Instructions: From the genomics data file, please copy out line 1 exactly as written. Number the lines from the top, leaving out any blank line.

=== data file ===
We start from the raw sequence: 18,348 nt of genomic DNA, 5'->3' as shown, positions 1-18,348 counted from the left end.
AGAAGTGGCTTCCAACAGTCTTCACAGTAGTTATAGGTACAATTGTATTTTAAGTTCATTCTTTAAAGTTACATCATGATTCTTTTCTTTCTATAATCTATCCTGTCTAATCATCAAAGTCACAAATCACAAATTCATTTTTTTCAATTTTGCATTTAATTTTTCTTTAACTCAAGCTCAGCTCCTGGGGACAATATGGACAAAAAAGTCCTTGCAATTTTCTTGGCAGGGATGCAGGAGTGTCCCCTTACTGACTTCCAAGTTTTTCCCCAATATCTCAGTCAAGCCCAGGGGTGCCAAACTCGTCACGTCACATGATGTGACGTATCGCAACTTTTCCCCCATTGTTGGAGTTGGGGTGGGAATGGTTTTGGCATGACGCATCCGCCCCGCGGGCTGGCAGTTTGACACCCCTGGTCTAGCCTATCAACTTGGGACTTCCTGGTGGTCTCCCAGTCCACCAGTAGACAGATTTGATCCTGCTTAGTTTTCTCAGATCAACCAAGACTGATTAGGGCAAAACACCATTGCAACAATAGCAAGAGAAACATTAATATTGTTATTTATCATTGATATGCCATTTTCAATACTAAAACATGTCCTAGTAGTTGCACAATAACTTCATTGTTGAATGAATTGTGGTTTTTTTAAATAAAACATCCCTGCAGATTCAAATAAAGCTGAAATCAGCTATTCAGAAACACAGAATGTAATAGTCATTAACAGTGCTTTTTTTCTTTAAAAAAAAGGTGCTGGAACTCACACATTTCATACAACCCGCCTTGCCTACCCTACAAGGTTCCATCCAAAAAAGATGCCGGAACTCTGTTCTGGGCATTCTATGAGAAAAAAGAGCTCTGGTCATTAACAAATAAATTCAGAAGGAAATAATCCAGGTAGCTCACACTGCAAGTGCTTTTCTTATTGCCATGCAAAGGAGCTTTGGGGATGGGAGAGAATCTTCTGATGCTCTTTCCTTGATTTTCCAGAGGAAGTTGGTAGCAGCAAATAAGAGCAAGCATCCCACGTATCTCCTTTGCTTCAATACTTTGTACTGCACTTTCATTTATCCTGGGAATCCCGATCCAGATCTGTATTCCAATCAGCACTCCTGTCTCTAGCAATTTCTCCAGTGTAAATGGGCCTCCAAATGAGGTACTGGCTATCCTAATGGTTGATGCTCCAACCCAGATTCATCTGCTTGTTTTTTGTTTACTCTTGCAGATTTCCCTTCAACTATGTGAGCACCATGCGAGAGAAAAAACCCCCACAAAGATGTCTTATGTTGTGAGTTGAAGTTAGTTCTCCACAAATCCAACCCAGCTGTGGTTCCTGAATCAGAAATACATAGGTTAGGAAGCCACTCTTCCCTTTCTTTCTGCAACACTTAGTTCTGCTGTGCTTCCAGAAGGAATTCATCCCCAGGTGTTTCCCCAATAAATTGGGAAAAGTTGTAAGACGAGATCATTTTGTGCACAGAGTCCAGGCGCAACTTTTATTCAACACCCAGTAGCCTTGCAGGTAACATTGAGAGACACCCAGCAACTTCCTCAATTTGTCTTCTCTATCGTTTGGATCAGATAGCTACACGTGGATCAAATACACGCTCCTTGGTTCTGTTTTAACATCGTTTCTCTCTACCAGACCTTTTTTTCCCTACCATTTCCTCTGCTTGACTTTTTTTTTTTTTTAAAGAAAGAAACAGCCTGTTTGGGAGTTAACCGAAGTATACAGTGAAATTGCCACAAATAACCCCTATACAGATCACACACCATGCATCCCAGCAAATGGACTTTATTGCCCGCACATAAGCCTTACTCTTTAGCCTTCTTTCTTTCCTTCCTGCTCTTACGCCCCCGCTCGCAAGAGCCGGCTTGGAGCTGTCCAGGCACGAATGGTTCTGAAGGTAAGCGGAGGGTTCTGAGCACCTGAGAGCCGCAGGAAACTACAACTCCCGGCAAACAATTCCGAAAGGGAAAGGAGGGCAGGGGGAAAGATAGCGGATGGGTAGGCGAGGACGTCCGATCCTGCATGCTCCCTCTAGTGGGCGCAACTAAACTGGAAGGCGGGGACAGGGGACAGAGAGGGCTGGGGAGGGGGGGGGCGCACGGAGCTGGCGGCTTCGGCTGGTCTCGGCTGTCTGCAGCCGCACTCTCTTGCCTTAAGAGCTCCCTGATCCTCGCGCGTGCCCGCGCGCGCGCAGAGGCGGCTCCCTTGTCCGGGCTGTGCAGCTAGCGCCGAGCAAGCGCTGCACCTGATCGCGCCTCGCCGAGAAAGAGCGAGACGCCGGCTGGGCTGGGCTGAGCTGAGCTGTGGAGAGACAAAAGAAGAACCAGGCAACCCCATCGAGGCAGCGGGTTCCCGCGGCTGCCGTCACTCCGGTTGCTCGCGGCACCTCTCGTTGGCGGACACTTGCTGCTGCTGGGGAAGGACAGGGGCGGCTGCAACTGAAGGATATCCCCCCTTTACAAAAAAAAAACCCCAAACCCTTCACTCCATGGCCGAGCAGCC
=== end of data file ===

We start from the raw sequence: 18,348 nt of genomic DNA, 5'->3' as shown, positions 1-18,348 counted from the left end.